U.S., state deal on MSPAP lets 16 counties opt out

City, Balto. County must test 8th-graders

March 22, 2002|By Stephen Kiehl | Stephen Kiehl,SUN STAFF

Two-thirds of the public school systems in Maryland will be allowed to opt out of the eighth-grade portion of the state's annual testing program, the U.S. Department of Education announced yesterday, while eight systems will be required to give the test.

The deal struck by state and federal education officials preserves $275 million in federal money that Maryland stood to lose next year if it failed to administer performance tests.

"That's good news," said Assistant State Schools Superintendent Ronald Peiffer. "It allows us to move forward."

Baltimore City must give the Maryland School Performance Assessment Program test to eighth-graders starting April 29, along with Baltimore, Howard, Kent, Prince George's, Queen Anne's, St. Mary's and Worcester counties.

The school boards of the state's 16 other school systems will able to cancel the test if they wish. Those systems were exempted because they do not have middle schools that receive federal money for low-income students under the federal Title I program.

Board members in several of those systems -- including Anne Arundel, Carroll and Montgomery -- had indicated they would suspend the eighth-grade MSPAP test. They said they are awaiting final instructions from the state superintendent, Nancy S. Grasmick.

"If word comes from Dr. Grasmick that we don't have to do it, then we can declare MSPAP dead for eighth grade," said Anne Arundel board member Vaughn Brown.

Grasmick was at a conference in New York on testing yesterday and could not be reached for comment. Her spokesman said she had not seen yesterday's letter from the U.S. Education Department, which approved her plan to allow those 16 school systems to opt out.

In the letter, U.S. Assistant Secretary of Education Susan B. Neuman wrote, "I hope this approval will allow Maryland to more quickly make the transition to a new assessment and accountability system that meets Title I requirements."

Maryland is developing a set of tests that will comply with President Bush's new testing requirements, which call for the individual reporting of scores. The MSPAP scores schools, not students.

In a letter to Neuman on Monday, Grasmick outlined a five-year plan for implementing new tests in Maryland. By 2004, children in grades three, five and eight will receive individual scores from a new test. By 2006, all students in grades three through eight will take the test and get individual scores.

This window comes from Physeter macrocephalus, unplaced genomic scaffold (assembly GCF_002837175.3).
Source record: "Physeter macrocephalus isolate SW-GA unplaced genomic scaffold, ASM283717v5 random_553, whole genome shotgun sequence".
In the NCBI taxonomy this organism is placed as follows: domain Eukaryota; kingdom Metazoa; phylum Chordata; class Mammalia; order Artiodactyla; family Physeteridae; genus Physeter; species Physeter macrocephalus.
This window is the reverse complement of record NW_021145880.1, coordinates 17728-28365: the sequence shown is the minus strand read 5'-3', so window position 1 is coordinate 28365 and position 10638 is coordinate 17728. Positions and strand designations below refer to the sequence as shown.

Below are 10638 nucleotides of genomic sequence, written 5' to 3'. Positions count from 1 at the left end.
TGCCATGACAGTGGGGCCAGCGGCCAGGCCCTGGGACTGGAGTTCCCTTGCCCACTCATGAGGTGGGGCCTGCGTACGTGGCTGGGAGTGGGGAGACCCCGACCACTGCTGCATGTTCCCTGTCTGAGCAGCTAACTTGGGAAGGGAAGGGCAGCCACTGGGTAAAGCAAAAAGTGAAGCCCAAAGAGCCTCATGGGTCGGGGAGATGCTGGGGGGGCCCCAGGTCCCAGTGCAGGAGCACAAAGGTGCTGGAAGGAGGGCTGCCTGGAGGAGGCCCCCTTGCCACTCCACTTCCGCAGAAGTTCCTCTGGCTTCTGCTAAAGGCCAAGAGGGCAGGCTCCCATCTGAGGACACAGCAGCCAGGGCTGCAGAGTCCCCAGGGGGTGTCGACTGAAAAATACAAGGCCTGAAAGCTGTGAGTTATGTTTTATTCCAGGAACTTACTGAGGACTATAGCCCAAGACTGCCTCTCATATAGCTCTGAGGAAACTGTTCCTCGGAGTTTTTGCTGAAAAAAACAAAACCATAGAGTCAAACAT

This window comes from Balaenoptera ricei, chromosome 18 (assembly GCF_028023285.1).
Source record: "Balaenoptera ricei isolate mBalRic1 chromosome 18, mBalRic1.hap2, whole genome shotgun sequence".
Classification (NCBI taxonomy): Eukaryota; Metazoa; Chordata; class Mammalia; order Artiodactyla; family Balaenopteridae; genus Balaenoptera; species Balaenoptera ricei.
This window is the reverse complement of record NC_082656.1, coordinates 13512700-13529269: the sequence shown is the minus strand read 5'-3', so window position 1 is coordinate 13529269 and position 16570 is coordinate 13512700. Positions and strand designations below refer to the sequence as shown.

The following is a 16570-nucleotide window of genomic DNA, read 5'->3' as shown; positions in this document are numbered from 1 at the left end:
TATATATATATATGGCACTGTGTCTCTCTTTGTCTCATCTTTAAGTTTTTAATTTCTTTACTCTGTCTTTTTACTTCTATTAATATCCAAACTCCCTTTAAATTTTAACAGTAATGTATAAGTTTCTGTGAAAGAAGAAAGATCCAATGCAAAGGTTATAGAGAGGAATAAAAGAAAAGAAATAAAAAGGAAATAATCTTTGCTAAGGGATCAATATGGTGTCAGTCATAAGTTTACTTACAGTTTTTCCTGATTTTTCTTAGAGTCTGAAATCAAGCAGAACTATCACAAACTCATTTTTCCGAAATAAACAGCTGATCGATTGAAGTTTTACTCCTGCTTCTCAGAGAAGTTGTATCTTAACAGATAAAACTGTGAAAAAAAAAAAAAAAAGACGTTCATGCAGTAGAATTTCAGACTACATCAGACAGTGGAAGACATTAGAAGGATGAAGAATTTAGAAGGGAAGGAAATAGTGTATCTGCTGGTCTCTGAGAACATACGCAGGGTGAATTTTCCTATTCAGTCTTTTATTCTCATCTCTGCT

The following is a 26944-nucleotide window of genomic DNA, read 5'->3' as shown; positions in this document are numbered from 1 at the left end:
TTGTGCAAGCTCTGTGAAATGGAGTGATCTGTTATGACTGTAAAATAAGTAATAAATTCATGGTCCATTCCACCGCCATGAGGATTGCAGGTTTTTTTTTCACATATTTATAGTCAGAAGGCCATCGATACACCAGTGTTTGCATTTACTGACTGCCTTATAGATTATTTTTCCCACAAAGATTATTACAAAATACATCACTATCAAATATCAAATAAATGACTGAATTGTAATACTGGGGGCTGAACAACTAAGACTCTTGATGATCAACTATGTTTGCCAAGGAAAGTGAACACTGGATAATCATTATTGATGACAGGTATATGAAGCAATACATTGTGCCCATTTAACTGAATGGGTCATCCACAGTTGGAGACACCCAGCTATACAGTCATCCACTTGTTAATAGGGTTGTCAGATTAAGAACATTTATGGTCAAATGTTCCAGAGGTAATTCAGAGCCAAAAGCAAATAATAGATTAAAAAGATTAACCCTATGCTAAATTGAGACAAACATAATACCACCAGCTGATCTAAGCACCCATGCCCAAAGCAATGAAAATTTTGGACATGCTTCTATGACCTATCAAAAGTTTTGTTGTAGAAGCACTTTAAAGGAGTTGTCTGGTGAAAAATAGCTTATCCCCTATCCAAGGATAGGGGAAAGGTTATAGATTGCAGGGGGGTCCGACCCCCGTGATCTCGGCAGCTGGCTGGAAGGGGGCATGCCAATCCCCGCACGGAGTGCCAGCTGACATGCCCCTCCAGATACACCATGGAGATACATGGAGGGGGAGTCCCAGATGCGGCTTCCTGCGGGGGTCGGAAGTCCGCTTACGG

The Baltimore County school board was leaning toward canceling the eighth-grade MSPAP test but now will have to offer it.

"We have no choice," said board President Donald L. Arnold, when asked for his reaction to the new requirement. "I guess what I think of it has no bearing because we have to provide it."

Baltimore school board Vice Chairman C. William Struever said that the city school system has long supported the state's effort to raise standards through MSPAP and looks forward to improvements being made to the test. If receiving Title I dollars means having to administer the exams this spring, he said, then so be it.

"Extra funding brings accountability, and that's something we understand and support," he said. "We love the extra funding, and we don't mind the accountability that goes along with it. It sounds to me that's what the feds are saying."

The Howard County school board voted this month to give the MSPAP to eighth-graders, so yesterday's announcement has no bearing on pupils there.

In Carroll County, school board member C. Scott Stone said the panel indicated it would opt out.

Sun staff writers Stephanie Desmon, Jennifer McMenamin and Erika Niedowski contributed to this article.

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